I wasn't disagreeing, just amplifying.
That CA-410 - was the first integrated amp I purchased back in the day. Learned about clipping (took out a tweeter in my JBL L40) and then moved up the chain to the CA-810 which I had for a number of years.A completely rebuilt CA-1010 with all of the good caps in it at that!
First generation EPI and Yamaha of that vintage is a "natural" pairing (pardon the in-joke). My first "good" stereo back as a university student was a CA-410 and M50s (actually not quite true - I had a CA-400 and Dynaco A-10s for a few weeks before they were stolen). I tried every speaker in the shop I could afford and the EPIs came out on top with the Yamaha. The 100s actually do real justice to the CA-1010 to my ears. The top end is really smooth and sweet (as one expects with those tweeters) and the bass is quite palpable. What I wasn't expecting was that the mid-range would be so nice as well. Female vocals come across very well indeed.
I never managed to get mine to clip, even playing the little M50s so loudly that they would walk across shelf they were on and I'd have to catch them before they jumped right off! The CA-810 is a really nice amp, pretty durned close to the 1010 and (to my ears) a fairly big step up from the 610. I guess there were other similar models in different markets, but we had the 410, 610, 810, 1010 and the 2010 as well, though I never actually saw one in a shop for sale. I wanted the 1010, but could afford the 410. Funny thing is that my 1010 was a rescue, found just before it was headed to the dump.That CA-410 - was the first integrated amp I purchased back in the day. Learned about clipping (took out a tweeter in my JBL L40) and then moved up the chain to the CA-810 which I had for a number of years.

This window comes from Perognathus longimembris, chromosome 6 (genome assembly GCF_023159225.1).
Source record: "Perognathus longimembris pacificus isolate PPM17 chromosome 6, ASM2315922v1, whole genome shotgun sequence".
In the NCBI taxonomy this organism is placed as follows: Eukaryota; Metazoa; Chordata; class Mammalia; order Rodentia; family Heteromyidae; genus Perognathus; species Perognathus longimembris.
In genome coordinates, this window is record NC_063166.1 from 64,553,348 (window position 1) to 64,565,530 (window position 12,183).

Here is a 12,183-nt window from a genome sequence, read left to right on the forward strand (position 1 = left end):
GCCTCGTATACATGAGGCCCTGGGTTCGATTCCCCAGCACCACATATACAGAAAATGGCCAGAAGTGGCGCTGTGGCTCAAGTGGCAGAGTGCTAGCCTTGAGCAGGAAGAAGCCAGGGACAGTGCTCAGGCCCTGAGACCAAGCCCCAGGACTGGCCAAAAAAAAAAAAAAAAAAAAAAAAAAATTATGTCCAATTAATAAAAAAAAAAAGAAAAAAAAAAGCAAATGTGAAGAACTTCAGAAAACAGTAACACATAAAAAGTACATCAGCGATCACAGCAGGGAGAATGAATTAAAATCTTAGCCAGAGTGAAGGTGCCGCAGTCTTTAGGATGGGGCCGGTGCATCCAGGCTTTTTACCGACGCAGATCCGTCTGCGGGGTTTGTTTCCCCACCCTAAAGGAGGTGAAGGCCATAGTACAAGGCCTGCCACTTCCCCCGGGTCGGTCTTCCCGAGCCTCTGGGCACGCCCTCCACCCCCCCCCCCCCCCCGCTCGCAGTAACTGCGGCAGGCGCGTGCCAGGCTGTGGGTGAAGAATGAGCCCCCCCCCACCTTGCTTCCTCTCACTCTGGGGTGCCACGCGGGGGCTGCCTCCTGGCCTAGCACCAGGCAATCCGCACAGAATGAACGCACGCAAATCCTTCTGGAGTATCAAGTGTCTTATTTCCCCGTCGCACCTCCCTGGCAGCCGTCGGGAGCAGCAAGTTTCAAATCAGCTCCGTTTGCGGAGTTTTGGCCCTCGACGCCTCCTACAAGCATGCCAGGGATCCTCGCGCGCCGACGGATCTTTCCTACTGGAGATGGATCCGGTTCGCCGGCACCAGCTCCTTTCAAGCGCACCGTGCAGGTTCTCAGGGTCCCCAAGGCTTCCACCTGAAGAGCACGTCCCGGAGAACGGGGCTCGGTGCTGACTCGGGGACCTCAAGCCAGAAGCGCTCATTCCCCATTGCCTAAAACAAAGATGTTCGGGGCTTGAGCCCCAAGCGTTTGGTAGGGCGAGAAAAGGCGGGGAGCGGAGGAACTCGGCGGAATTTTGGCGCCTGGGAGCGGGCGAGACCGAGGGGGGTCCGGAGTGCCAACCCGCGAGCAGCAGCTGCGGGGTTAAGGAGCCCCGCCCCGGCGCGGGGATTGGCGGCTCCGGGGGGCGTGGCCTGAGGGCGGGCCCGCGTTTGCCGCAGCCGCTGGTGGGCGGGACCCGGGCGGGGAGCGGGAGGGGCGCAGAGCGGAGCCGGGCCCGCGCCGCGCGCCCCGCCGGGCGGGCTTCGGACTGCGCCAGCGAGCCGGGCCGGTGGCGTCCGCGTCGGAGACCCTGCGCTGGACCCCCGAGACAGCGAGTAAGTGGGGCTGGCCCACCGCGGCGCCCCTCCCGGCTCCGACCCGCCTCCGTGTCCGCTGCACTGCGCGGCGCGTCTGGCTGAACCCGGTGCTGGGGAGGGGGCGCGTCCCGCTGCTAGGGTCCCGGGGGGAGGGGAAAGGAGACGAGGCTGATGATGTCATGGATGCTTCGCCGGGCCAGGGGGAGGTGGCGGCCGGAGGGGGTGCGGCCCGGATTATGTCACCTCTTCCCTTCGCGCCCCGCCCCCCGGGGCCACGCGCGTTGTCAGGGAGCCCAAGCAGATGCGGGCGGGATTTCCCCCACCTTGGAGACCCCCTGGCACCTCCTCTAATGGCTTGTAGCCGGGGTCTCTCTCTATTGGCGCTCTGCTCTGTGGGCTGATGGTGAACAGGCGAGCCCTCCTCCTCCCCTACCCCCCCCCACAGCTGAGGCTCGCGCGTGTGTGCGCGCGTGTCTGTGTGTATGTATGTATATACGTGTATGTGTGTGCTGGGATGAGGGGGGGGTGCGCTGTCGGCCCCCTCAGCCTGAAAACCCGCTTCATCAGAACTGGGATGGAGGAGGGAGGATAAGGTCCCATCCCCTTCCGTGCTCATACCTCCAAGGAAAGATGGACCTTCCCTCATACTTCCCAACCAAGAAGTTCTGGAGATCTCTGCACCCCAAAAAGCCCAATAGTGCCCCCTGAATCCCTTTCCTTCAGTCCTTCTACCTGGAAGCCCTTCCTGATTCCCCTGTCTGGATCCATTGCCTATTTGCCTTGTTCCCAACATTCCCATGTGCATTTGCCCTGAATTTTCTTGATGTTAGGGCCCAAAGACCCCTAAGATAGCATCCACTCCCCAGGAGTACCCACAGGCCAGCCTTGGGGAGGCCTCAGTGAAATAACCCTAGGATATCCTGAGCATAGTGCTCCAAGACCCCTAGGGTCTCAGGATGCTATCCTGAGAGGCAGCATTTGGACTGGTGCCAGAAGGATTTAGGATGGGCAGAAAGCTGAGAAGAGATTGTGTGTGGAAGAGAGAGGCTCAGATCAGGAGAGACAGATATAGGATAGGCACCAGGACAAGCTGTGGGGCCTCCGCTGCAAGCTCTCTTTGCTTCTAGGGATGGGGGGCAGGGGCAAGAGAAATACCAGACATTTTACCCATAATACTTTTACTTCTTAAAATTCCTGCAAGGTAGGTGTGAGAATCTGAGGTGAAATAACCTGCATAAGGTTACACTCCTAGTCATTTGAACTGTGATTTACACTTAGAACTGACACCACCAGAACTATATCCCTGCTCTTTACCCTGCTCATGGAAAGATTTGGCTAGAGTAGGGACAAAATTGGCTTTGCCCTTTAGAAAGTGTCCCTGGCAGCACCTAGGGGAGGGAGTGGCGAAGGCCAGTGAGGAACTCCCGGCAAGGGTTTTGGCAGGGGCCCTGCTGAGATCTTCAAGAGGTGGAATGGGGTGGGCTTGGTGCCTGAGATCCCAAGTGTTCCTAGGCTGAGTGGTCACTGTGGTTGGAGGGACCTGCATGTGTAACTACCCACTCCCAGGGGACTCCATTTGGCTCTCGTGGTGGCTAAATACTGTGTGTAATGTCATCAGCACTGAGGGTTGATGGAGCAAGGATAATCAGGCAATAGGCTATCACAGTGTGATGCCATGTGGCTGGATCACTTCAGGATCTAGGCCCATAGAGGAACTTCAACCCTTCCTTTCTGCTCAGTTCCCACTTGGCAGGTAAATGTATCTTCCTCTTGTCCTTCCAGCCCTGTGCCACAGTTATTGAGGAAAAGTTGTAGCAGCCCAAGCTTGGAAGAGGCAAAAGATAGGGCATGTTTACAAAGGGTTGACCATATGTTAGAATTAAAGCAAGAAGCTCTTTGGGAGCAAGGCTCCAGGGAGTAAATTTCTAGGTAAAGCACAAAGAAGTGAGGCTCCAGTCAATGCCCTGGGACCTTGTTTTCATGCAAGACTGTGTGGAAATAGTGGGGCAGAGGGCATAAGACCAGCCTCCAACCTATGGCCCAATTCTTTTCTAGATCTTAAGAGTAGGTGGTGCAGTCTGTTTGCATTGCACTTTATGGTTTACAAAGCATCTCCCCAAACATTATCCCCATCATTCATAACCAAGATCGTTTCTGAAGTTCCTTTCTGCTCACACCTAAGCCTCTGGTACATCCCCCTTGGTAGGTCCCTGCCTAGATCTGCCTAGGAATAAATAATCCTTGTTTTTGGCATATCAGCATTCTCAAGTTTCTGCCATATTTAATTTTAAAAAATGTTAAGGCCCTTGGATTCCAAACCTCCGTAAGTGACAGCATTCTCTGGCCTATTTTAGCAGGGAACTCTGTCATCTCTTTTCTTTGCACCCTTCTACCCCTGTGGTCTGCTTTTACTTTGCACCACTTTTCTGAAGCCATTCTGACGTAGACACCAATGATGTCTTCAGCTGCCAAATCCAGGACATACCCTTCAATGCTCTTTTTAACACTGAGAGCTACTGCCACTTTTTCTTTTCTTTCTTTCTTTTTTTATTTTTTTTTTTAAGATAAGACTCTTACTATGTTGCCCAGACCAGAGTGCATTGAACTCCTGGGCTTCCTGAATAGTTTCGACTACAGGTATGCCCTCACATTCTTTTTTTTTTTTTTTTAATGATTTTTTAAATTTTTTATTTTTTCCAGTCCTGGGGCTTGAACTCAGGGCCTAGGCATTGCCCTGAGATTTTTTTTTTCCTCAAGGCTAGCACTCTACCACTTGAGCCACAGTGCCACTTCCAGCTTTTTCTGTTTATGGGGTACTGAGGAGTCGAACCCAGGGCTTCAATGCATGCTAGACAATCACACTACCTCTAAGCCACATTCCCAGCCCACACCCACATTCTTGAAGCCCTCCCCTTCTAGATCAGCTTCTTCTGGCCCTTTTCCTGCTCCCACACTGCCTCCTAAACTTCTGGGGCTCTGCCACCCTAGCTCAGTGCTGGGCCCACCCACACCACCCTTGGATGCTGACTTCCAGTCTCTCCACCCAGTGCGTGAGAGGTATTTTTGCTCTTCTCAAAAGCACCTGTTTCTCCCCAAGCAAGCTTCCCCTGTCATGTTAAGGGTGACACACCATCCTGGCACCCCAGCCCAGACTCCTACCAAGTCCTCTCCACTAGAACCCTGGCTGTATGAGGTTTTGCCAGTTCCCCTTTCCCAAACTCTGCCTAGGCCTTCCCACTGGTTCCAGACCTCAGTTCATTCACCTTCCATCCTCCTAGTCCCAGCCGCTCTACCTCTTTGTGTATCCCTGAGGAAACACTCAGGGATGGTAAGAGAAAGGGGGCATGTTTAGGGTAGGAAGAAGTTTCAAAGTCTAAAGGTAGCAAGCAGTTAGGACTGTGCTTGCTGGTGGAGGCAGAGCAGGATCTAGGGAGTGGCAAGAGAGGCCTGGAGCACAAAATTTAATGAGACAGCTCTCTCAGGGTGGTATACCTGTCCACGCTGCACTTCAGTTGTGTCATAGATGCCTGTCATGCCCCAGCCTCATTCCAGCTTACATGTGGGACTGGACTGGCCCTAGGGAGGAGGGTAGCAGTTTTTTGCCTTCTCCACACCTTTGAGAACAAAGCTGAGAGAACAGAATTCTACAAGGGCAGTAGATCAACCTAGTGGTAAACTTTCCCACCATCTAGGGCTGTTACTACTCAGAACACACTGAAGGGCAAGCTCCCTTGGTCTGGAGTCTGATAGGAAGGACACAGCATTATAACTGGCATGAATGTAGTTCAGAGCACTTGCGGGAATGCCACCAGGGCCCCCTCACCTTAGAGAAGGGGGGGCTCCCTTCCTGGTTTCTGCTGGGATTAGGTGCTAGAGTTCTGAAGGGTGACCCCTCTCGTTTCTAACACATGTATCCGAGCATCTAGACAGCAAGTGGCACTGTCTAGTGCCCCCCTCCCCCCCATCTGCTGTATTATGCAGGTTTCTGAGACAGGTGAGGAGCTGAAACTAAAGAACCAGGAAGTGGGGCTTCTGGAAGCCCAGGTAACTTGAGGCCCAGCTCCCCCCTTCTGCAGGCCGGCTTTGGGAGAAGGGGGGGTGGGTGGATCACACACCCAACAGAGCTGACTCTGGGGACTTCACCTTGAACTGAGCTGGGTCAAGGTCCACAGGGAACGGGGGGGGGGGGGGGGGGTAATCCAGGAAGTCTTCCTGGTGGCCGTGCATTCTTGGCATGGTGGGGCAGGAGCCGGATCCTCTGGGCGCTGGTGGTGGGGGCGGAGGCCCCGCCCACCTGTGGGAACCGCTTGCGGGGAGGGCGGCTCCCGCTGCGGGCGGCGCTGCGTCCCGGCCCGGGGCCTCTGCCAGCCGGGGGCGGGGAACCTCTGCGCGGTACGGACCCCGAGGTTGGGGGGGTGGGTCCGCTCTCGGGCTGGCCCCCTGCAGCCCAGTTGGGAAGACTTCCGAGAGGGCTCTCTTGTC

They really are incredibly low distortion amplifiers.Had a CA-810 for a while. It was a sweet sounding amp. I just remember turning it up and thinking that it didn't sound loud. Until I walked out of the room and realized that it was pretty loud after all. Just clean and smooth.
well ya... But there is at least one EPI in the photos too. even on the test bench, there is an EPI M180 (Center Channel) in the mix with some AR-18s... ok I'm sorry they snuck in there.stacked advents!
To a degree you are correct. The downside of this arrangement is each speaker pair is sharing the same cabinet space. Since these designs are acoustically sealed, while they do work together to move air or double the sound presence, they are fighting each other to a small degree as they attempt to reproduce a given tone.ps one of the epi's that you posted appears to have 2 woofers and 2 tweeters, so is sort of "internally stacked", right?
When & where I came from (Baltimore), the canonical pairing was Yamaha and Polk Audio.